By KRIS HALLETT
Along with Edinburgh and panto, Latitude is the one time of year where theatre can be a morning activity as well as a form keeping nocturnal hours.
Consequently with coffees still in hand, a small spattering of cultural vultures packed into the Speakeasy tent to see a first work-in-progress showing of theatremaker Daniel Bye’s latest. So much in progress that even the title has changed since the program was published from Safe House to Instructions for Border Crossings, the work takes on some of the fears of left liberal Remainers about the state of play when UK borders go up. Bye combines his performance career with a dash of academia and the work has the attention to detail one would expect of a lecture series. He mixes scenes of ridiculous bureaucratic interrogation of refugees, question and answer scenarios with audience members while playing Jenga and a plot where he falls foul of the state at a protest march and comes into contact with mythical performance artist Edward Shorter, an artist whose work is so mythical that no evidence of it exists, it lives only through hearsay. There is still work to do before it hits the Fringe net month, the second half particularly feels under-rehearsed but it is always a thoughtful intelligent work that is sure to grow over the course of its run and was lapped up by a sympathetic crowd first thing.
There are plenty of rock stars hanging around at Latitude but, in the comedy arena, the crowds react to the stand ups with the same adulation. If an audience is ever in need of a pick up a couple of hours in the comedy area is an ideal pickup. Friday night headliner Dara O’Briain doesn’t disappoint, testing out some new material over the course of his hour long set. At one point he audibly remonstrated with himself over perceived material fails but he needn’t have worried, he has the audience eating o out of the palm of his hand. Topics veer between middle-class parenting, his viral gif, man-crushing on scientist Brian Cox, and reading out the news of his death on an Australian news website. Who knew there were ravines in Dublin? It’s in his ab-libs, though, when the show is truly at its best, especially when he came face to face with any comedians worst nightmare, the 10-year-old comedy critic who demanded better fact checking.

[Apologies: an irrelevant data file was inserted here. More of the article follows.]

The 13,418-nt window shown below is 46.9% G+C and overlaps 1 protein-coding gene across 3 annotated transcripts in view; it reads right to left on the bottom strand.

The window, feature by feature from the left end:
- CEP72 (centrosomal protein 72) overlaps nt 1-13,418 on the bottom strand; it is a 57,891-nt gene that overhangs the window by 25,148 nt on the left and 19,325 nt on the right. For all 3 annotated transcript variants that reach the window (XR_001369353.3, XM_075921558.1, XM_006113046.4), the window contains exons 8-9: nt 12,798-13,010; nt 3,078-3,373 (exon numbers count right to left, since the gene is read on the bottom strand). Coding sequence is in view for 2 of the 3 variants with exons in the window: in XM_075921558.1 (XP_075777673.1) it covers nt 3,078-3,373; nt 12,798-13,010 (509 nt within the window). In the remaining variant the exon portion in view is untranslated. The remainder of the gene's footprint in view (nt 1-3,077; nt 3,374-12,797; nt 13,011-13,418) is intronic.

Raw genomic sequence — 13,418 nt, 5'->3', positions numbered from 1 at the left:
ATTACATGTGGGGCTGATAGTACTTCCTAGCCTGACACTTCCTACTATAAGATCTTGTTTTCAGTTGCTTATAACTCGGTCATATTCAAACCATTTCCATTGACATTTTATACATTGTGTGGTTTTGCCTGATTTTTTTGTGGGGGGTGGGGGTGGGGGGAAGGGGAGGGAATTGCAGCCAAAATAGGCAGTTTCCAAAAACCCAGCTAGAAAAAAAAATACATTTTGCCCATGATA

Warming up the comedy tent before him Susan Calman and Brennan Reece both worked hard to deliver strong sets that didn’t distract too much from the main event. The middle-class crowd who attend the festival seem to be the favoured fall back for almost all comedians who attend and so plenty of material was plundered from upgrading to bigger houses and purchasing second overseas properties, babysitting precocious five-year-olds and most interesting the gender roles and where they are now in modern society. For those arriving early to ensure a good vantage point for O’Briain they more than kept the laughs coming.
As dusk made way for night, the film and music tent made for a hot and sensual atmosphere for Will Young’s Summer Jazz sessions. Young never felt a natural fit for the manufactured world of reality tv but seems to have found his place in recent years. His jazz takes on some of his own back catalogue such as Jealousy as well as some standards of the form and reveal his voice to be a flexible, powerful instrument and in his interactions between songs reveal an artist more comfortable than he has appeared for some time.
Late night hijinks can always be provided in the cabaret tent and this year Soho Theatre took over for the first night showcasing their favourite acts. In a cabaret setting there are as many misses as hits but Late Night Gimp Fight impressed with 20 minutes of sketch work that would be a perfect fit for BBC3 and Lucy McCormack shocked and scandalised with extracts from her now (in)famous Triple Threat.
Latitude Festival runs from 13 – 16 July 2017 at Henham Park, Suffolk